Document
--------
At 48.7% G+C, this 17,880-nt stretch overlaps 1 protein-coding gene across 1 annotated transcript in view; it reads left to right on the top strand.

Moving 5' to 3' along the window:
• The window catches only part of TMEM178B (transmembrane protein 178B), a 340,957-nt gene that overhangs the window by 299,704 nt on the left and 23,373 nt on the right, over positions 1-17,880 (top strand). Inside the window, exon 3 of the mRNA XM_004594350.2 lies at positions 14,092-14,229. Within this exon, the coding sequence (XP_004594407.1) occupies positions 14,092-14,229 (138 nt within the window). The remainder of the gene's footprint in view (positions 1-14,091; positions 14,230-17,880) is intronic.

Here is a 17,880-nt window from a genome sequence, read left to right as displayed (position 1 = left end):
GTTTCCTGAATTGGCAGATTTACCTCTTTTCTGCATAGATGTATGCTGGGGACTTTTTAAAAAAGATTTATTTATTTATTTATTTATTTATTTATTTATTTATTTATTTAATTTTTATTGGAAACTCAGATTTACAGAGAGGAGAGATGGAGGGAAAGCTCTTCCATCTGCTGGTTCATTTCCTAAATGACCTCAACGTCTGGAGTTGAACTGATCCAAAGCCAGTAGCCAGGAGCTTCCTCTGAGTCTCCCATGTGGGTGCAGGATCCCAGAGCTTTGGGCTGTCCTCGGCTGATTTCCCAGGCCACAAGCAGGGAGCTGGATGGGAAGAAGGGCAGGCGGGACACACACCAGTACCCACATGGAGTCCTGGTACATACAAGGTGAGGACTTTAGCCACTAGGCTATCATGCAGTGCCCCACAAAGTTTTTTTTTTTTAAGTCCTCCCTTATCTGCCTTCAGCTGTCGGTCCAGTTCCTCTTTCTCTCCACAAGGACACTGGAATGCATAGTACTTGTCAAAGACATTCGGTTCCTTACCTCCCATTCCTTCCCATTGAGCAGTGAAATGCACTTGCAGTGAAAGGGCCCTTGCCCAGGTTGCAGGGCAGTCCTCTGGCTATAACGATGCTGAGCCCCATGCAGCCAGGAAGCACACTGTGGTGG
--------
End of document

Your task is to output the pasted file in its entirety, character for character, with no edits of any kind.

At 48.7% G+C, this 17,880-nt stretch overlaps 1 protein-coding gene across 1 annotated transcript in view; it reads left to right on the top strand.

Moving 5' to 3' along the window:
• The window catches only part of TMEM178B (transmembrane protein 178B), a 340,957-nt gene that overhangs the window by 299,704 nt on the left and 23,373 nt on the right, over positions 1-17,880 (top strand). Inside the window, exon 3 of the mRNA XM_004594350.2 lies at positions 14,092-14,229. Within this exon, the coding sequence (XP_004594407.1) occupies positions 14,092-14,229 (138 nt within the window). The remainder of the gene's footprint in view (positions 1-14,091; positions 14,230-17,880) is intronic.

Here is a 17,880-nt window from a genome sequence, read left to right as displayed (position 1 = left end):
GTTTCCTGAATTGGCAGATTTACCTCTTTTCTGCATAGATGTATGCTGGGGACTTTTTAAAAAAGATTTATTTATTTATTTATTTATTTATTTATTTATTTATTTATTTAATTTTTATTGGAAACTCAGATTTACAGAGAGGAGAGATGGAGGGAAAGCTCTTCCATCTGCTGGTTCATTTCCTAAATGACCTCAACGTCTGGAGTTGAACTGATCCAAAGCCAGTAGCCAGGAGCTTCCTCTGAGTCTCCCATGTGGGTGCAGGATCCCAGAGCTTTGGGCTGTCCTCGGCTGATTTCCCAGGCCACAAGCAGGGAGCTGGATGGGAAGAAGGGCAGGCGGGACACACACCAGTACCCACATGGAGTCCTGGTACATACAAGGTGAGGACTTTAGCCACTAGGCTATCATGCAGTGCCCCACAAAGTTTTTTTTTTTTAAGTCCTCCCTTATCTGCCTTCAGCTGTCGGTCCAGTTCCTCTTTCTCTCCACAAGGACACTGGAATGCATAGTACTTGTCAAAGACATTCGGTTCCTTACCTCCCATTCCTTCCCATTGAGCAGTGAAATGCACTTGCAGTGAAAGGGCCCTTGCCCAGGTTGCAGGGCAGTCCTCTGGCTATAACGATGCTGAGCCCCATGCAGCCAGGAAGCACACTGTGGTGG